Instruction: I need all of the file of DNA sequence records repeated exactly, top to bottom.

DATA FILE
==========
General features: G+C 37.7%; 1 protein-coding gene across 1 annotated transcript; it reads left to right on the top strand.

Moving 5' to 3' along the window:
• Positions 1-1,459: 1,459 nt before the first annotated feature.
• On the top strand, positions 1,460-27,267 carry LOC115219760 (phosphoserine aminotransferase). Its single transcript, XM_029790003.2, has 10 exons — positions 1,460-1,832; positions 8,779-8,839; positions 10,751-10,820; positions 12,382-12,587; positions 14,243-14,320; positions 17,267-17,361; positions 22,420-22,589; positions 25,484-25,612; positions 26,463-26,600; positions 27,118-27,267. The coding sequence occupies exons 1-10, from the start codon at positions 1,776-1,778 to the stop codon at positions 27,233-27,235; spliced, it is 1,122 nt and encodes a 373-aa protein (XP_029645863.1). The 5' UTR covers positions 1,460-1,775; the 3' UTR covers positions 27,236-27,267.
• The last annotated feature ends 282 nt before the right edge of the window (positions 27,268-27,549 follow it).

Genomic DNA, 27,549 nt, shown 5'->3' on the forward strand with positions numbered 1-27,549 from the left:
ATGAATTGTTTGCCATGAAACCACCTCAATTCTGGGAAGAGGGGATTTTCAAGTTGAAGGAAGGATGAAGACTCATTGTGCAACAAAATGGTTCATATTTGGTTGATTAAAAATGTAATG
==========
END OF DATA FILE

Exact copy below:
General features: G+C 37.7%; 1 protein-coding gene across 1 annotated transcript; it reads left to right on the top strand.

Moving 5' to 3' along the window:
• Positions 1-1,459: 1,459 nt before the first annotated feature.
• On the top strand, positions 1,460-27,267 carry LOC115219760 (phosphoserine aminotransferase). Its single transcript, XM_029790003.2, has 10 exons — positions 1,460-1,832; positions 8,779-8,839; positions 10,751-10,820; positions 12,382-12,587; positions 14,243-14,320; positions 17,267-17,361; positions 22,420-22,589; positions 25,484-25,612; positions 26,463-26,600; positions 27,118-27,267. The coding sequence occupies exons 1-10, from the start codon at positions 1,776-1,778 to the stop codon at positions 27,233-27,235; spliced, it is 1,122 nt and encodes a 373-aa protein (XP_029645863.1). The 5' UTR covers positions 1,460-1,775; the 3' UTR covers positions 27,236-27,267.
• The last annotated feature ends 282 nt before the right edge of the window (positions 27,268-27,549 follow it).

Genomic DNA, 27,549 nt, shown 5'->3' on the forward strand with positions numbered 1-27,549 from the left:
ATGAATTGTTTGCCATGAAACCACCTCAATTCTGGGAAGAGGGGATTTTCAAGTTGAAGGAAGGATGAAGACTCATTGTGCAACAAAATGGTTCATATTTGGTTGATTAAAAATGTAATG